Reading The Irregulars, Jennet Conant's wonderfully rendered history of British spy jinks in Washington, D.C., during World War II, my one regret was that Robert Altman, that great director of ensemble casts and vintage scenes, wasn't still alive. Wartime Washington, like Altman's Nashville, McCabe and Mrs. Miller's wild West, or the high and low of Gosford Park, was a place and time like no other.
Here's a story of espionage that not only anticipates James Bond but includes among its main characters Bond's creator, Ian Fleming, and a number of incidents that figured in the Bond novels.
The story of the British spies in Washington and their chief, William Stevenson, the celebrated Man Called Intrepid, has been many times told by its participants, many later well-known writers. Conant focuses on Roald Dahl (Charlie and the Chocolate Factory), a 6-foot-6 invalided pilot sent to ingratiate himself among prominent people, something Dahl did very well, especially with American women. There unfolds a merry tale of money, powers and politics that includes the soon-to-be-dumped Vice President Henry Wallace; playwright Clare Boothe Luce, then a member of Congress and avid lover of Dahl's; up-and-coming member of Congress Lyndon B. Johnson; columnist Drew Pearson; and dozens more. Dahl moved easily among Washington society, even into the White House after he befriended Eleanor Roosevelt.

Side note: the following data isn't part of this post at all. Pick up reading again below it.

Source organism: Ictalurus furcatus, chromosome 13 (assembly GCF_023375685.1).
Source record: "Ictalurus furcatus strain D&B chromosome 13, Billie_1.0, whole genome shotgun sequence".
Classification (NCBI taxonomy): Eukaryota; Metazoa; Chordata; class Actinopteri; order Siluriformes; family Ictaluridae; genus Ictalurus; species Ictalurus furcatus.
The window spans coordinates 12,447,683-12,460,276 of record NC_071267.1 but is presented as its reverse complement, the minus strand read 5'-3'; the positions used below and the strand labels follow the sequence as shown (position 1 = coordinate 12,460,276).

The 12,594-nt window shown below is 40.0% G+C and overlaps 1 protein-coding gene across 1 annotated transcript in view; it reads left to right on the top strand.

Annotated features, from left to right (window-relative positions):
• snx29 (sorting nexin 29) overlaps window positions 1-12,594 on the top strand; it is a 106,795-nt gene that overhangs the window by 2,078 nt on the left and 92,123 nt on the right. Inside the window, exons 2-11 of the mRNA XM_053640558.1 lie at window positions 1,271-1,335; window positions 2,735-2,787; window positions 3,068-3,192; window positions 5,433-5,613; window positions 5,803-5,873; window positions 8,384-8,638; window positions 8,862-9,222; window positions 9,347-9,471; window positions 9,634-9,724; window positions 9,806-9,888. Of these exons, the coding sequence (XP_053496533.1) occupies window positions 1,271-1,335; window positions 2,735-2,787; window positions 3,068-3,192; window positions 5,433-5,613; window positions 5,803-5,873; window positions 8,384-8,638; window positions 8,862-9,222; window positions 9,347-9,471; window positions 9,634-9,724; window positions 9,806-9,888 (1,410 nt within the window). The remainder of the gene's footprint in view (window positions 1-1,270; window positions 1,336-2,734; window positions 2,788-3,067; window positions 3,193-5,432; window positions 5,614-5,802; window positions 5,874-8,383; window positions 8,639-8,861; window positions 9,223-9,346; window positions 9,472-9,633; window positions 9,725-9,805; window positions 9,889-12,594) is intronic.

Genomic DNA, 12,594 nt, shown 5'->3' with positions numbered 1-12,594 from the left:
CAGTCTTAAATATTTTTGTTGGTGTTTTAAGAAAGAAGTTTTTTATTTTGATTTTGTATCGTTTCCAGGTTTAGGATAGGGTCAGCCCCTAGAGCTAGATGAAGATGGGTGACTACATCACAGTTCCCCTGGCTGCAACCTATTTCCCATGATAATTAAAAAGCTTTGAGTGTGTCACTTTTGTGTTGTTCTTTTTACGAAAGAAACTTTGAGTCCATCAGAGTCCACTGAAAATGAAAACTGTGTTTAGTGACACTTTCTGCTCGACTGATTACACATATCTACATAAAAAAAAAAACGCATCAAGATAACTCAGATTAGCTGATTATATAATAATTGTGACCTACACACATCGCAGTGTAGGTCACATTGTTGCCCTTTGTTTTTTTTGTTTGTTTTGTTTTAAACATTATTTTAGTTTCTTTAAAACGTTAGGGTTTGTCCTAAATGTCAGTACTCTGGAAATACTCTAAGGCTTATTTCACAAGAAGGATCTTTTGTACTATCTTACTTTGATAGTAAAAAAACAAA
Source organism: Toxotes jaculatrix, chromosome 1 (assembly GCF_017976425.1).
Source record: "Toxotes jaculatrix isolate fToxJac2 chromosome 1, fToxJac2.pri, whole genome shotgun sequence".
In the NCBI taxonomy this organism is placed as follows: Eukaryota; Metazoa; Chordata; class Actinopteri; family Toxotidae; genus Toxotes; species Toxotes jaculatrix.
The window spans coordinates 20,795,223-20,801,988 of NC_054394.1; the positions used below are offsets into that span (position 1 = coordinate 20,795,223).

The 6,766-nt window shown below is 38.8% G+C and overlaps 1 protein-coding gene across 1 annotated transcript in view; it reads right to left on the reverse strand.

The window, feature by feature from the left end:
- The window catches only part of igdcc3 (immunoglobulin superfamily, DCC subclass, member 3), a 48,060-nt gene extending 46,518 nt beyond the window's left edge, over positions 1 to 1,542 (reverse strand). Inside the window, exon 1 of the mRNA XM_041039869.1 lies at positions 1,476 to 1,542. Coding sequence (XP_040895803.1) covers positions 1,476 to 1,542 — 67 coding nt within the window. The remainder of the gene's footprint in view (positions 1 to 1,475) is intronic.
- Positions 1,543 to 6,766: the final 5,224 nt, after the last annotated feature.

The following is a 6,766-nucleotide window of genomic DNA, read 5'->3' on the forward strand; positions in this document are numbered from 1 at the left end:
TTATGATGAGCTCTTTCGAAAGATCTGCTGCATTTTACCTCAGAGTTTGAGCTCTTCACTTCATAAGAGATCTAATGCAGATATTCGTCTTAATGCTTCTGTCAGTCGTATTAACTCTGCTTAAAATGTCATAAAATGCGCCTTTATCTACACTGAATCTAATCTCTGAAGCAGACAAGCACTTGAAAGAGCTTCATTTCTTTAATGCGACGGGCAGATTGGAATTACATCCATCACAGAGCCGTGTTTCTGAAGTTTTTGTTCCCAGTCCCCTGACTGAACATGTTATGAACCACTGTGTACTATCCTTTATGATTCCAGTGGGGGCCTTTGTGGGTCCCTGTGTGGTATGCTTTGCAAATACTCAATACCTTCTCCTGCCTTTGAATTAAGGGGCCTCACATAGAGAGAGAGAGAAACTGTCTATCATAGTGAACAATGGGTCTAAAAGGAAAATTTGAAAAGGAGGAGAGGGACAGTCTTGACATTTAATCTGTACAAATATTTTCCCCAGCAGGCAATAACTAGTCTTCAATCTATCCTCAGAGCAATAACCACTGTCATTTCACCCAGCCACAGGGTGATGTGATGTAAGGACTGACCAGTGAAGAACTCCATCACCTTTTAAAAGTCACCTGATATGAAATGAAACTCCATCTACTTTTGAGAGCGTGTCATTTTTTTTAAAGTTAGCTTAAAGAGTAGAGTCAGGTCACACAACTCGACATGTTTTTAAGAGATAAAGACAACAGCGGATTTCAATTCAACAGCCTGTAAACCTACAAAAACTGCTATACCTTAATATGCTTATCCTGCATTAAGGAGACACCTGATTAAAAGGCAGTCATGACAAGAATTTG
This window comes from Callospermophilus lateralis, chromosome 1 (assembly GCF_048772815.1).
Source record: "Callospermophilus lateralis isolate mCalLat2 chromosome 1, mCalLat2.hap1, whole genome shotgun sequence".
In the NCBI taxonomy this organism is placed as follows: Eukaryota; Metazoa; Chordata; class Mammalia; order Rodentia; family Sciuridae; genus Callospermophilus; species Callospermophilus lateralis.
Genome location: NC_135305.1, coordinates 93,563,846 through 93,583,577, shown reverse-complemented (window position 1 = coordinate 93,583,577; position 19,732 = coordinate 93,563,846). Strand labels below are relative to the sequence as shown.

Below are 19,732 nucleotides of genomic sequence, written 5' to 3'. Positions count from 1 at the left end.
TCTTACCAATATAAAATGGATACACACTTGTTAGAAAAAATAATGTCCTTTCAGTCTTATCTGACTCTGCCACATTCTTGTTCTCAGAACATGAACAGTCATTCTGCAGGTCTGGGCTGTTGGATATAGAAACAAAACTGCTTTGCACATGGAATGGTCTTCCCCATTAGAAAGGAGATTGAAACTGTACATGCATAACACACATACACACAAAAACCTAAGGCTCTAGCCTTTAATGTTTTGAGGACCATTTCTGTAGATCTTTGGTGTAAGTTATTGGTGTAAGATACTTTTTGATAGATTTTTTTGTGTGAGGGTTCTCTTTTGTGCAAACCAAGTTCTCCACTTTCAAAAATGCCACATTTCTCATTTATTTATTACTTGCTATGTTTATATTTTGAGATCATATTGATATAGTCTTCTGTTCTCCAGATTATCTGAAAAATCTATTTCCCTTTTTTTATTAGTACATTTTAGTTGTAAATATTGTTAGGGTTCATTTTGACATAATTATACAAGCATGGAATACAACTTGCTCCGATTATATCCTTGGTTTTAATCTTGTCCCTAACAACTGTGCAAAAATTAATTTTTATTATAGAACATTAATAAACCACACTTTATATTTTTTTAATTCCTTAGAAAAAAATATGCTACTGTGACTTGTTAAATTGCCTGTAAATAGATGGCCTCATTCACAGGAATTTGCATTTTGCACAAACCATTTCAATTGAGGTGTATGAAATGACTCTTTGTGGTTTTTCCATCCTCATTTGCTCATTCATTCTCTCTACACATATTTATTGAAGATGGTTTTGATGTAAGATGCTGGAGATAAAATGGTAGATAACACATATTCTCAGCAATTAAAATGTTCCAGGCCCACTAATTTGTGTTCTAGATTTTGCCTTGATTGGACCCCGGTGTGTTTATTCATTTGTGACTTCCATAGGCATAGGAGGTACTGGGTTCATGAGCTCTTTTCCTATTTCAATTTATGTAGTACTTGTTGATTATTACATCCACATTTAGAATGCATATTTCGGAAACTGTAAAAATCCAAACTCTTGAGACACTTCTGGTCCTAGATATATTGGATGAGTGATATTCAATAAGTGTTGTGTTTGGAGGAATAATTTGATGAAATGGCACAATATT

The Irregulars is a thoroughly enjoyable book, polished and inconsequential in the best ways. Nothing very crucial is determined by these boy spies, these "Baker Street Irregulars." Yet at the same time, the times were desperate, especially for the British, and much depended upon maintaining American good will and support.
Especially enjoyable is the unabridged audiobook of this title, read with full British aplomb and period flavor by Simon Prebble.
David Walton is a writer in Pittsburgh.